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Volume 19 , Issue 2
March/April 2004

Pages 232–238


The Treatment of Uncoated and Titanium Nitride–Coated Abutments with Different Instruments

Reiner Mengel, DDS, Dr Med Dent, PhD/Cordula Meer, DDS, Dr Med Dent/Lavin Flores-de-Jacoby, DDS, Dr Med Dent, PhD


PMID: 15101595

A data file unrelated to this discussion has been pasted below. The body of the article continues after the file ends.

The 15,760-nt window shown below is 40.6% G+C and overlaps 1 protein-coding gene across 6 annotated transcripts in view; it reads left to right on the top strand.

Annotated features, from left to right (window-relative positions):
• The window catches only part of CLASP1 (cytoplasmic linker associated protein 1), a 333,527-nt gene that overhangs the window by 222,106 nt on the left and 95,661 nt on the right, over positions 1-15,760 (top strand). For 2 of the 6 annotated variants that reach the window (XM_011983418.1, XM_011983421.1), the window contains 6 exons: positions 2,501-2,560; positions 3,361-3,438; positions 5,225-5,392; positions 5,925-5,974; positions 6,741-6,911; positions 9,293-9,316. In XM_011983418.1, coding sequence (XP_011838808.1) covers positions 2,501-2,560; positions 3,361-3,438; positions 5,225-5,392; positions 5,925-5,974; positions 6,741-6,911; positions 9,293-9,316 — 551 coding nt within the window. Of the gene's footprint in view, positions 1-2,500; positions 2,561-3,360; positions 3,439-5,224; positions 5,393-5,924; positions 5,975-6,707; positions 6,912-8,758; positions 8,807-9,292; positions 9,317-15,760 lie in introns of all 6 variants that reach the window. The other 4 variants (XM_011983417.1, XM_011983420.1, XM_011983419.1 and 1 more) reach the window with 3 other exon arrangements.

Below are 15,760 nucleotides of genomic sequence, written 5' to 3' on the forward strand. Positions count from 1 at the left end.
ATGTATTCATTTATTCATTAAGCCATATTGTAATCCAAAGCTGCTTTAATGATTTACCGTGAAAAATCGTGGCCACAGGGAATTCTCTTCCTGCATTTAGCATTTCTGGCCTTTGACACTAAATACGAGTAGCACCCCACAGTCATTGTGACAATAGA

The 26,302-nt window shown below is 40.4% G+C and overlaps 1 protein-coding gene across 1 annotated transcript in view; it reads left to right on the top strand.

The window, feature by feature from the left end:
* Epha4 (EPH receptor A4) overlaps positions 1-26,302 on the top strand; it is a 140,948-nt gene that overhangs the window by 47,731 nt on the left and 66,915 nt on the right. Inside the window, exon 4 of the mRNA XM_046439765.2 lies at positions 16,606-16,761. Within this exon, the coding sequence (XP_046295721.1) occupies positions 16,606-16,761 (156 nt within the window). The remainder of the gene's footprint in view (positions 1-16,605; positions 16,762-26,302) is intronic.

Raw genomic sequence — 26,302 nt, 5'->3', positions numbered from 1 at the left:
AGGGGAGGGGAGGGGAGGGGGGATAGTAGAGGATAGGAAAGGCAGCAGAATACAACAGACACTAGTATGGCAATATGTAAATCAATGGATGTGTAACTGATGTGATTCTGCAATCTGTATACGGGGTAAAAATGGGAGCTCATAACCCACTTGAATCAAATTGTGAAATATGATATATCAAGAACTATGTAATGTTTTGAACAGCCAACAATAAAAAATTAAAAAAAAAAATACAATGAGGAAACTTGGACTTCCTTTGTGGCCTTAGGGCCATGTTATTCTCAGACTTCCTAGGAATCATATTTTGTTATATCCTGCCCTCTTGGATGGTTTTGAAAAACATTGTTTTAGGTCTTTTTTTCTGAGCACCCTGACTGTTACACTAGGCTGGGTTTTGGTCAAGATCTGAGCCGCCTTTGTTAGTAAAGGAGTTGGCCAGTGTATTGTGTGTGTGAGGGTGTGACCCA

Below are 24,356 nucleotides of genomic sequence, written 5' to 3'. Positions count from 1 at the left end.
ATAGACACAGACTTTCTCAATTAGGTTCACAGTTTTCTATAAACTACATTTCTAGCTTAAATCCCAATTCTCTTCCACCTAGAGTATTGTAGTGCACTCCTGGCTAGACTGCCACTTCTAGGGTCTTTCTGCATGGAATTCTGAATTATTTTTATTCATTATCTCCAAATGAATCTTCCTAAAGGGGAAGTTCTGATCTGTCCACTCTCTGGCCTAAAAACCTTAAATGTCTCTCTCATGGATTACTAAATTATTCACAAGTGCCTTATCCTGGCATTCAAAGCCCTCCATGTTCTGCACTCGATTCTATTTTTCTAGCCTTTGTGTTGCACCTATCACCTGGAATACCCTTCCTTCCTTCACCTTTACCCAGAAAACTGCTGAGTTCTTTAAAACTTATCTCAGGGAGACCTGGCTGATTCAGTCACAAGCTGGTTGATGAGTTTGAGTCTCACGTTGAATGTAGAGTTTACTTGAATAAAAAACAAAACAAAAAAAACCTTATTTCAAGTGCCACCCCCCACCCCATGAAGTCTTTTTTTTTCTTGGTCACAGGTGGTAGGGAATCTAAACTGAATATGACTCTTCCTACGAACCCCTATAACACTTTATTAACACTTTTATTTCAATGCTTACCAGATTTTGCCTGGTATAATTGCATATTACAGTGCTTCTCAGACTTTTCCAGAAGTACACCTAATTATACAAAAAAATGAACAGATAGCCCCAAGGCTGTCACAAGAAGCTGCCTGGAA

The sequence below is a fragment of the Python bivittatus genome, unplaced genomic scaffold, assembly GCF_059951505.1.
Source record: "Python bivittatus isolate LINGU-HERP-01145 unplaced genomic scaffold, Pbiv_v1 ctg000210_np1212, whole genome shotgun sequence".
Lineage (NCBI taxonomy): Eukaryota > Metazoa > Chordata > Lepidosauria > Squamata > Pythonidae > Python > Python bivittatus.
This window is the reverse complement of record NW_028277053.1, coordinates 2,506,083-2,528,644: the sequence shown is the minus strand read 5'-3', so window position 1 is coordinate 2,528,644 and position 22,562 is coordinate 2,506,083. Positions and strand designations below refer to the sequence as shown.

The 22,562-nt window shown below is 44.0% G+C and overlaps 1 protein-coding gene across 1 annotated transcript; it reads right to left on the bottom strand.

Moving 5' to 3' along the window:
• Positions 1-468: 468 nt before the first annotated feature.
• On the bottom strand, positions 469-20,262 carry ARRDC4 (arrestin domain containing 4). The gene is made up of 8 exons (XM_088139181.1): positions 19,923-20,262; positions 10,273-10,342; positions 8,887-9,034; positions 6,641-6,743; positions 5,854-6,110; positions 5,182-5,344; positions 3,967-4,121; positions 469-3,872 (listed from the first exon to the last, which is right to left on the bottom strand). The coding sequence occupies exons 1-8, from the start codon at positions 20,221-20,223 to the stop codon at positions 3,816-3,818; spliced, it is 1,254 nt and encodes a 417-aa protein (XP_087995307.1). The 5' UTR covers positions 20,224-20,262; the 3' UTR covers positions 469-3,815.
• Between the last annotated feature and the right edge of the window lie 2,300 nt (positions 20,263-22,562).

Purpose: The aim of this in vitro study of titanium abutments was to investigate the extent of treatment traces, the roughness depth, and the quantity of titanium or, in the case of coated abutments, titanium nitride (TiN) removed from the surface after treatment with various instruments. Materials and Methods: Eleven uncoated, mechanically smoothed abutments and 11 TiN-coated abutments were used. The abutments were treated with titanium, steel, and plastic curettes; a rubber cup; an ultrasonic scaler with a steel tip; and an air scaler and cleaning powder. There were two 2  2-mm test fields on each abutment; each was subjected to standardized treatment with an instrument. The untreated surfaces of each abutment served as controls. The roughness depth (Rz) and profile height of treated and untreated surfaces were measured with a profilometer; profile height served as a basis for determining the amount of substance removed by treatment. The treatment traces were analyzed by scanning electron microscopy and light microscopy. Results: Both the ultrasonic scaler and the steel and titanium curettes left pronounced traces on the uncoated abutments and increased Rz. Substantial substance removal was recorded following the use of the ultrasonic scaler (17.57 ± 2.87 µm) and the steel curettes (8.48 ± 2.81 µm) on the uncoated abutments. In tests of the coated abutments, measurable substance removal (4.80 ± 0.99 µm) and increased roughness depth were noted only with use of the steel curettes. The treatment traces left by the other instruments were distinctly less pronounced than on the uncoated abutments. Light microscopy revealed detachment of the TiN coating after use of the ultrasonic scaler, titanium curettes, and steel curettes. Slight to moderate treatment traces were recorded after use of the rubber cup; no substance removal was observed. On the TiN-coated abutments, only slight treatment traces, if any, were recorded, and there was no substance removal. A planing effect (ie, an Rz decrease of 66.4%) was observed. The plastic curette and the air scaler caused no damage to the titanium or TiN surfaces. Discussion and Conclusion: The TiN-coated abutments displayed fewer treatment traces, less roughness depth, and less substance removal after being treated with various instruments. Two concerns, however, are the detachment of the coating after only few actions with steel and titanium curettes or with an ultrasonic scaler with steel tip, and the greater initial roughness depth of coated implants. INT J ORAL MAXILLOFAC IMPLANTS 2004;19:232–238


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